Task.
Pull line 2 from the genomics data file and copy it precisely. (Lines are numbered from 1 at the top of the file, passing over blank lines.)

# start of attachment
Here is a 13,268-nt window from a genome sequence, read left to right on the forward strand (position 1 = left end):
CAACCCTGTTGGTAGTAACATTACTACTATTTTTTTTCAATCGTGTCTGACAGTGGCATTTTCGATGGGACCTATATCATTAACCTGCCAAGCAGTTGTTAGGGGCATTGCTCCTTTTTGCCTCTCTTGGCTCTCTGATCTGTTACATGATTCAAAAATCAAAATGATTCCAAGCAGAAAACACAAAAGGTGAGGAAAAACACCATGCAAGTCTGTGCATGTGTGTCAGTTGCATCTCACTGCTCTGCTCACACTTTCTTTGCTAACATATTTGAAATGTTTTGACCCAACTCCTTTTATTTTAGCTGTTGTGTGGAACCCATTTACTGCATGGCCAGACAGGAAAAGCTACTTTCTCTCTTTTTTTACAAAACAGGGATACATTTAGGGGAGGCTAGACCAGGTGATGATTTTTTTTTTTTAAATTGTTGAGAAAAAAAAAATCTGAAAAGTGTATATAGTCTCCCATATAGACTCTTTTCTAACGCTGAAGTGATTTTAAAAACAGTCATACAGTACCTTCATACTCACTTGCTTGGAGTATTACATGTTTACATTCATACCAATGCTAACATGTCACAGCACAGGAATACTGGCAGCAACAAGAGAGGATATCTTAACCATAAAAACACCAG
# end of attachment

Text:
CAACCCTGTTGGTAGTAACATTACTACTATTTTTTTTCAATCGTGTCTGACAGTGGCATTTTCGATGGGACCTATATCATTAACCTGCCAAGCAGTTGTTAGGGGCATTGCTCCTTTTTGCCTCTCTTGGCTCTCTGATCTGTTACATGATTCAAAAATCAAAATGATTCCAAGCAGAAAACACAAAAGGTGAGGAAAAACACCATGCAAGTCTGTGCATGTGTGTCAGTTGCATCTCACTGCTCTGCTCACACTTTCTTTGCTAACATATTTGAAATGTTTTGACCCAACTCCTTTTATTTTAGCTGTTGTGTGGAACCCATTTACTGCATGGCCAGACAGGAAAAGCTACTTTCTCTCTTTTTTTACAAAACAGGGATACATTTAGGGGAGGCTAGACCAGGTGATGATTTTTTTTTTTTAAATTGTTGAGAAAAAAAAAATCTGAAAAGTGTATATAGTCTCCCATATAGACTCTTTTCTAACGCTGAAGTGATTTTAAAAACAGTCATACAGTACCTTCATACTCACTTGCTTGGAGTATTACATGTTTACATTCATACCAATGCTAACATGTCACAGCACAGGAATACTGGCAGCAACAAGAGAGGATATCTTAACCATAAAAACACCAG